By Kara L. Thornton
The Berkshires of western Massachusetts has been beloved for centuries and is best known for its natural scenic beauty, gilded age mansions, picturesque towns, farm-to-table dining, and culture that abounds from north to south. What may be less known are the many outdoor cultural campuses featuring walking trails and beautiful natural settings with outdoor sculpture.
The Mount, in Lenox, is the country estate of the author Edith Wharton. In addition to the beautiful home, the Mount offers incredible gardens, trails and an outdoor contemporary sculpture exhibit (in season) featuring the work of over 20 renowned artists curated by Sculpture Now. The manicured and curated forest settings and non-challenging trails offer a perfect place for these outdoor sculptures and add to the magical feeling of the entire estate. Stroll along the grounds and gardens and enjoy the varied and beautiful sculptures that will surprise and delight you at every turn.
The Berkshire Botanical Garden in Stockbridge encompasses over 15 acres of land and features dozens of display areas that feature thousands of varieties of herbaceous and woody plants suited to the Berkshires, with many that are native. They also have a different in-season outdoor exhibit every year. Of note, the Berkshire Botanical Garden just became the recipient of a world-class topiary garden, considered to be one of the finest collections of topiaries in North America. It includes 21 large, custom-designed topiaries in nine different vignettes. They include cavorting frogs, a hunting dog and pheasant, a yew wing chair and boxwood easy chair, and Jumbo the elephant, with his multi-ton root ball, howdah with glass ball finials, and water-spouting trunk. The Garden’s 15 acres are generally wheelchair friendly with paths through many parts of the Garden in addition to manicured lawns throughout many other areas. Seating is available throughout the Garden. Berkshire Botanical Garden is open year-round, and their beautiful display gardens can be toured from May 1 through Columbus Day.
Chesterwood, in Stockbridge, is the former country home, studio and gardens of America’s foremost sculptor, Daniel Chester French (Lincoln Memorial). For over 40 years, Chesterwood has been hosting an outdoor sculpture show amongst the grounds of the estate. Over the years, Chesterwood has exhibited sculpture by almost six hundred emerging and established artists, including Leonard Baskin, Morgan Bulkeley, Herbert Ferber, Glenda Goodacre, Albert Paley, and Richard Stankiewicz. Notably, Chesterwood is one of the earliest venues in the United States to showcase large-scale works in an outdoor setting. The sculptures are installed throughout the woodland walks at Chesterwood.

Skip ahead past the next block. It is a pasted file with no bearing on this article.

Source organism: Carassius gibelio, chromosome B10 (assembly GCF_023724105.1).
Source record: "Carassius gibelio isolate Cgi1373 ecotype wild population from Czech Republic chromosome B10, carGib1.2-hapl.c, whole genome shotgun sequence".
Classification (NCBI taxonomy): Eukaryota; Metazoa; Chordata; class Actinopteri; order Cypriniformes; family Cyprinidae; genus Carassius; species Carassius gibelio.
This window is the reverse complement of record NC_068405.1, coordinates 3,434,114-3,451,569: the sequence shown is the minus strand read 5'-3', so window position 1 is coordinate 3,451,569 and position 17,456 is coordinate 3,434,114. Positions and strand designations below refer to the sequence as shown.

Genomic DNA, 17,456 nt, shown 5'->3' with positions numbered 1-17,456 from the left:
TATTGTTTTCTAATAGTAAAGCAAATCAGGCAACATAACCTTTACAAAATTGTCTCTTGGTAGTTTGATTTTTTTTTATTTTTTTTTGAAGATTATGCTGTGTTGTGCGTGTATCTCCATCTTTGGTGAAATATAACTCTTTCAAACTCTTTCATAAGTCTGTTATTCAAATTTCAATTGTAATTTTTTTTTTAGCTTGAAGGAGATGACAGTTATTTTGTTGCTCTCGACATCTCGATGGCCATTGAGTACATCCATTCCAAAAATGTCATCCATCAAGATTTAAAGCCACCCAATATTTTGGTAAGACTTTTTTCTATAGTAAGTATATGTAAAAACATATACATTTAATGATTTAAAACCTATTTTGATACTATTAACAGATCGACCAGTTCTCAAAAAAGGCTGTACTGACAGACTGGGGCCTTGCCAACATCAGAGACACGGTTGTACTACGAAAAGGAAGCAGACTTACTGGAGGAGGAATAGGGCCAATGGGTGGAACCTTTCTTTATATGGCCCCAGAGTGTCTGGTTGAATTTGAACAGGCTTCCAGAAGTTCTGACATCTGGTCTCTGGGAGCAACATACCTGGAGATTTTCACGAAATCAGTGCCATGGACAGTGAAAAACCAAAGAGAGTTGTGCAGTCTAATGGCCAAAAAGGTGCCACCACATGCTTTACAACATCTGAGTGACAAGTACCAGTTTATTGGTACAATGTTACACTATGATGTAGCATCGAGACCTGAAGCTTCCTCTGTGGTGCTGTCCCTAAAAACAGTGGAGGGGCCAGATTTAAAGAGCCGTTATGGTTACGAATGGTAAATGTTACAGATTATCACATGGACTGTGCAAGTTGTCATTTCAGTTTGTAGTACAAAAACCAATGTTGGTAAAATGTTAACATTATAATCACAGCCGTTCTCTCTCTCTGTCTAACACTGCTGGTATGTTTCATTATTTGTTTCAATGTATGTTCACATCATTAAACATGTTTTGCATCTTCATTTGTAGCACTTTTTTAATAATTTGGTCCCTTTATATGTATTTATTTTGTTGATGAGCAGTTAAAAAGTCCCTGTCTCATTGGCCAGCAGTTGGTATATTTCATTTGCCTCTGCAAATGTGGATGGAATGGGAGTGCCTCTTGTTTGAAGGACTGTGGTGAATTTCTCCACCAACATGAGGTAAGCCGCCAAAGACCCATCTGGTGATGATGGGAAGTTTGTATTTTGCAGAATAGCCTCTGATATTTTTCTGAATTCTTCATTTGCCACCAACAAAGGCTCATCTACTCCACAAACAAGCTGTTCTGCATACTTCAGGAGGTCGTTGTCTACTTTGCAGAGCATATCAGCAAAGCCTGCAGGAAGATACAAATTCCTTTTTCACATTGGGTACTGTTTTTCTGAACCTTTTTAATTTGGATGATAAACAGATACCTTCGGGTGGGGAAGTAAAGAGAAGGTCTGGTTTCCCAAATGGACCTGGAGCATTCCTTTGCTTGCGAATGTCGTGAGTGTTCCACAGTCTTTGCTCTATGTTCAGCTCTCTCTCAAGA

The Norman Rockwell Museum houses the world’s largest and most significant collection of Rockwell art including 998 original paintings and drawings. The Museum is located on a scenic 36-acre site that includes stunning Berkshire vistas, gardens, specimen trees, plants (identified with labels), and sculptures created by Norman Rockwell’s son Peter Rockwell. Enjoy field paths to the Housatonic River, or pick an apple from trees planted for each Rockwell grandchild.
TurnPark Art Space, in the charming town of West Stockbridge, combines a sculpture park, exhibition venues, and a stone amphitheater for outdoor performances. Turn Park was conceived as an art space and a place for exploration for both children and adults and showcases contemporary architecture and sculpture. Situated on 16-acres of a former quarry TurnPark Art Space boasts a unique and diverse landscape including hills, meadows, a lake, and a 65-foot vertical drop offering breathtaking views of the surrounding landscape.
In Northern Berkshires, Field Farm in Williamstown (a property of the Trustees of Reservations) houses a pair of modernist homes (post-WWII Architecture) surrounded by 300 acres of open fields, woods
The Clark Art Museum, in addition to housing a magnificent art collection, has a newly reimagined campus that, among other things, features a three-tiered reflecting pool on a beautiful 140-acre campus with expansive lawns, meadows, and walking trails and scenic views of Williamstown, the Green Mountains and Taconic Range. Enjoy a relaxing lunch while sitting on chairs surrounding the reflecting pool. While there check out
Crystal, Thomas Schütte’s site-specific installation at the Clark, and the artist’s first full-scale architectural artwork in the United States. Schütte chose the unusual asymmetrical shape of Crystal by imagining a small piece of crystal scaled up to architectural proportions. The interior is clad in wood and the outside is zinc-coated copper, a modern material that speaks to contemporary means and methods. Crystal provides visitors the opportunity to reflect on how landscapes and places, including the Clark’s own campus, are constructed and preserved.
So take some time to get outside, you never know what you will discover here #intheberkshires.